Beirut: Kurdish fighters battled the Islamic State group in northern Syria on Tuesday after President Barack Obama said the US-led coalition was intensifying its campaign against the jihadists in the conflict-riven country.
The extremist group launched a major offensive on Monday against villages controlled by the Kurds in the northern provinces of Raqa and Hasakeh, prompting fierce clashes.
The Syrian Observatory for Human Rights, a British-based monitor, said about 80 IS fighters had been killed since Sunday morning in fighting and intensified US-led air strikes that began over the weekend.
Obama said the US-led coalition battling the jihadist group -- also known as ISIL -- would step up its campaign in Syria, while cautioning that a long battle remained.
"We`re intensifying our efforts against ISIL`s base in Syria. Our air strikes will continue to target the oil and gas facilities that fund so much of their operations," he said.
Obama said the group`s "strategic weaknesses are real," noting it has no air force and no support from any nation.
But he cautioned that the fight would likely face "setbacks" and would not be quick.
"This is a long-term campaign," he said.
"In many places in Syria and Iraq, it`s dug in among an innocent civilian population. It will take time to root them out."
He said more than 5,000 air strikes had been carried out against the group, eliminating "thousands of fighters, including senior ISIL commanders."
In recent days, the US-led coalition has launched a series of heavy air strikes against IS, particularly targeting its de facto Syrian capital of Raqa city.
On Saturday night and Sunday morning, nearly 30 IS fighters were reported killed in US-led raids in and around the city, with infrastructure including bridges also destroyed in the strikes.
According to US Defence Secretary Ashton Carter, the recent strikes were not targeting particular IS figures, but were intended to help Kurdish forces.Since the US-led raids in Syria began last September, they have been key to helping Kurdish forces repel IS and take territory from them.
In January, Kurdish forces secured the symbolic border town of Kobane after four months of IS attempts to overrun it.
And in recent weeks, they seized the key town of Tal Abyad from IS, depriving the group of a conduit through which it transported weapons and fighters.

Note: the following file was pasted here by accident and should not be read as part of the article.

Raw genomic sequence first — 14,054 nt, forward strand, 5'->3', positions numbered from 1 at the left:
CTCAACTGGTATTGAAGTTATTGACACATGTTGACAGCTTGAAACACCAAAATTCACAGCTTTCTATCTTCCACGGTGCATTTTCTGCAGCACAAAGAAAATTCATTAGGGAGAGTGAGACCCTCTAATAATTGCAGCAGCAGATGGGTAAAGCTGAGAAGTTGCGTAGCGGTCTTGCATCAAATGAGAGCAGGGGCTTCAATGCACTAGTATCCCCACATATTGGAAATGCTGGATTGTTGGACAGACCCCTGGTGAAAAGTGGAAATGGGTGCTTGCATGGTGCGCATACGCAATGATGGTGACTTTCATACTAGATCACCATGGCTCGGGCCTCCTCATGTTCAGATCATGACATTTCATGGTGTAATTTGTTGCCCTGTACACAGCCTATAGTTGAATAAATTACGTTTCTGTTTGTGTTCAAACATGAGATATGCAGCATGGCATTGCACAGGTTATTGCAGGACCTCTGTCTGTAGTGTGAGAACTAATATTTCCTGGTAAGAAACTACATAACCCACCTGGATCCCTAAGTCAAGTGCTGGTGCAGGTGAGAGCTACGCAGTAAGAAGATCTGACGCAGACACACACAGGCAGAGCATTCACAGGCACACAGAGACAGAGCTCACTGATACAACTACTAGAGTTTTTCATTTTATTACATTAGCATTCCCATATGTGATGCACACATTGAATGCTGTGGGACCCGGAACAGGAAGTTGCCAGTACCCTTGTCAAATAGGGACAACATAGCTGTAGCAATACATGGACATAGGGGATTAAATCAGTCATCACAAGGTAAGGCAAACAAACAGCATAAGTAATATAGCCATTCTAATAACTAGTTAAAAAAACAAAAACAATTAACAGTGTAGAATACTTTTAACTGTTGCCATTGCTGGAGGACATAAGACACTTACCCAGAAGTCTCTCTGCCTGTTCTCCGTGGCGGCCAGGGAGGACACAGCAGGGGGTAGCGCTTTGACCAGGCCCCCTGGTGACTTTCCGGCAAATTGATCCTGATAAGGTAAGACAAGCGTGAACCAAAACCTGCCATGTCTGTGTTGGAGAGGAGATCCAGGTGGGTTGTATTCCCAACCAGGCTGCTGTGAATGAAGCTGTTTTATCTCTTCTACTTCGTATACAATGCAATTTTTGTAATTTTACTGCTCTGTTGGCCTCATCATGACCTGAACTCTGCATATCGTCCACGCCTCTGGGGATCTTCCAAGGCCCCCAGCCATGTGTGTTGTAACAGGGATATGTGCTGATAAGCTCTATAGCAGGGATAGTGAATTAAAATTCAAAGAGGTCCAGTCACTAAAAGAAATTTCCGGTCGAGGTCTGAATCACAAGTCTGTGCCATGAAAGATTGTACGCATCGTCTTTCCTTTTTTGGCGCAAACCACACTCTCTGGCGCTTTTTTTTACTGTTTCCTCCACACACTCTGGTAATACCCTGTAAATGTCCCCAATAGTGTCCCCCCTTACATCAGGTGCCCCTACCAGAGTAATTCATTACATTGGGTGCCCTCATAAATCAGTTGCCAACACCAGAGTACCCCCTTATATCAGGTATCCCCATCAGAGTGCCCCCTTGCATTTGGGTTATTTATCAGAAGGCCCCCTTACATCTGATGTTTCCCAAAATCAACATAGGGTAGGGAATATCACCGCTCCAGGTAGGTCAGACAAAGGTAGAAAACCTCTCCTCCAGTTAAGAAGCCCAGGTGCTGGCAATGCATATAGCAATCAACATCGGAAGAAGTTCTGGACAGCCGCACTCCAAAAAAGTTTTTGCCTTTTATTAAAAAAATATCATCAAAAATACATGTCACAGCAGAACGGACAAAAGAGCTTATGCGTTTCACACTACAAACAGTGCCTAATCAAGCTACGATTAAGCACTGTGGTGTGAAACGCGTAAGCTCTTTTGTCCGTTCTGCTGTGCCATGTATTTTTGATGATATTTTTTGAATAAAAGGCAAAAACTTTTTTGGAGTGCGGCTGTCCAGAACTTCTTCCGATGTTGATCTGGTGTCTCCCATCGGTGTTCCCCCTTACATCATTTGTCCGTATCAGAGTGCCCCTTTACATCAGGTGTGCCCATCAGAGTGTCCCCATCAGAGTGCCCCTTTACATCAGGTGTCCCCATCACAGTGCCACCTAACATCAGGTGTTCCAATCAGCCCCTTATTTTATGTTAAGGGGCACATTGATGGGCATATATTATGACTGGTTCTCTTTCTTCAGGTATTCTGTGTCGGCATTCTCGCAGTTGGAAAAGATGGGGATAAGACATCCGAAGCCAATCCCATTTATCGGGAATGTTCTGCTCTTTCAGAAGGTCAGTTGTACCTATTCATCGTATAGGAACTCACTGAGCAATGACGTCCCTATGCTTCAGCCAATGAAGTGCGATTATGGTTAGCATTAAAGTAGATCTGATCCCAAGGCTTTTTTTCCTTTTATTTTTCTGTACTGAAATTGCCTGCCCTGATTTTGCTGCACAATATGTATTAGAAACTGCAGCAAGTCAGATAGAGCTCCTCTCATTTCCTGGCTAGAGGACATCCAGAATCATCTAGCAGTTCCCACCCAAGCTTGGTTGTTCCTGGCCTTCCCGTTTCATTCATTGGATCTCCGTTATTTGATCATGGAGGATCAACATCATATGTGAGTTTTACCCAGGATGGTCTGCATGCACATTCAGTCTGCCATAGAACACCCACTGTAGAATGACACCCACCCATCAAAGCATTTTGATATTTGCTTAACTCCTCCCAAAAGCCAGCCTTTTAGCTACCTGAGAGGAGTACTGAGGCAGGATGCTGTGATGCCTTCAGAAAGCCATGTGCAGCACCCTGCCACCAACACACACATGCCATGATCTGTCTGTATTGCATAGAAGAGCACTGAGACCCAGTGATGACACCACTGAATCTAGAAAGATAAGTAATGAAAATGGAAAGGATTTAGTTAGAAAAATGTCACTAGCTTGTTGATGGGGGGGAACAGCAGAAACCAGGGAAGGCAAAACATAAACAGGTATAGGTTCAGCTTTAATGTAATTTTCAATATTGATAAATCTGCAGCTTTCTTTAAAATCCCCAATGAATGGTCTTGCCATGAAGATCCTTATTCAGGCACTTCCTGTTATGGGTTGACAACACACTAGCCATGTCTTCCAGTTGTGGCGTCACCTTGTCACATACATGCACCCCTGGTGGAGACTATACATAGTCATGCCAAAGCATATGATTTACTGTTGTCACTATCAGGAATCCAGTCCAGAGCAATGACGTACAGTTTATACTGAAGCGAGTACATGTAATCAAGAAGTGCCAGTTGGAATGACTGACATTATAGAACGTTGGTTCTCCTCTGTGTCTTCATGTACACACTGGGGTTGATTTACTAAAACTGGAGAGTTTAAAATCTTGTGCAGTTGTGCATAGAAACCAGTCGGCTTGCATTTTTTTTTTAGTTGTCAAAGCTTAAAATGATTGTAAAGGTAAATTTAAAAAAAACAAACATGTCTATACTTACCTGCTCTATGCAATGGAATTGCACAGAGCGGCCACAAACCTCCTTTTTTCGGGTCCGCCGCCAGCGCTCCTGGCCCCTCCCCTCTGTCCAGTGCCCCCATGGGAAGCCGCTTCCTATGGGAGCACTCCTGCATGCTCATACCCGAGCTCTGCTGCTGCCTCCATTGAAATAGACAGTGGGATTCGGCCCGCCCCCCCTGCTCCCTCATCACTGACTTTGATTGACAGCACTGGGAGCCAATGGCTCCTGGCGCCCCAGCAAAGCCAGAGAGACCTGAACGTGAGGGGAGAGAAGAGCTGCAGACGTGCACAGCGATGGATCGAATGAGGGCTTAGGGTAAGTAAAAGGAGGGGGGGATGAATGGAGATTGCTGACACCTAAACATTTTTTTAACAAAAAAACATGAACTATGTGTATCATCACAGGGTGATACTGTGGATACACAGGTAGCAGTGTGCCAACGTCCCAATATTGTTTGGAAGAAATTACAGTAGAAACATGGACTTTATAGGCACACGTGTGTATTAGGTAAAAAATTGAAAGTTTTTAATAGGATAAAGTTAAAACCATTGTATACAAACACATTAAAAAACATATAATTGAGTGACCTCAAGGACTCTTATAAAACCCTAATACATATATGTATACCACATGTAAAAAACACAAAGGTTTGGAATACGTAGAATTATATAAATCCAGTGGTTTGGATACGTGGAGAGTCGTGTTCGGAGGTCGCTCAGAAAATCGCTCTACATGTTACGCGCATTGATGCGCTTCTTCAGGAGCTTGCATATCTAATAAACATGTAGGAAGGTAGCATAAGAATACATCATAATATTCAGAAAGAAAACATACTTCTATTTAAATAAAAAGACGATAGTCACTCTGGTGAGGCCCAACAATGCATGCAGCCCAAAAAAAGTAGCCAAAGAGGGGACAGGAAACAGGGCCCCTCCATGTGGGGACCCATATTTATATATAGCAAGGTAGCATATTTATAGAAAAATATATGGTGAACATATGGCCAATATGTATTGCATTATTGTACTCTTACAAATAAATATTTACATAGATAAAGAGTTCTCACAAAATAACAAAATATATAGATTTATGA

But IS has fought back, launching a major offensive against Kurdish forces on Monday in parts of northern Raqa province and northwestern Hasakeh province.
The Observatory reported that the jihadists took the town of Ain Issa, around 55 kilometres (34 miles) from Raqa, during the offensive, but Kurdish officials and activists said an attack by the jihadists had been repelled.
"There are still some pockets in the south of the town," Kurdish activist Mustafa Ebdi told AFP, adding that the anti-IS forces were being backed by US-led strikes.
"There are dozens of jihadist bodies on the battlefield," he said.
The Kurds successfully regained control elsewhere of more than 10 villages in Raqa and Hasakeh that were briefly overrun during the IS offensive, the Observatory said.
"The coalition aircraft have played an effective role in the recapture," Observatory chief Rami Abdel Rahman said.
Heavy fighting was continuing on Tuesday in several areas in the two provinces where IS was on the offensive, he added.
Elsewhere, at least 25 regime troops were killed when a suicide bomber from Al-Qaeda`s Syrian affiliate Al-Nusra Front struck an army base in western Aleppo on Monday, the Observatory reported.
The attacker blew himself up inside a vehicle "in front of an orphanage used by the regime as a base in al-Zahra neighbourhood."
Two rebel coalitions last week launched attacks against government-held areas in western Aleppo, and heavy fighting continued Tuesday in the Zahra neighbourhood, the Observatory said.
Once Syria`s economic powerhouse, Aleppo has been divided between government control in the west and rebel control in the east since shortly after fighting arrived there in mid-2012.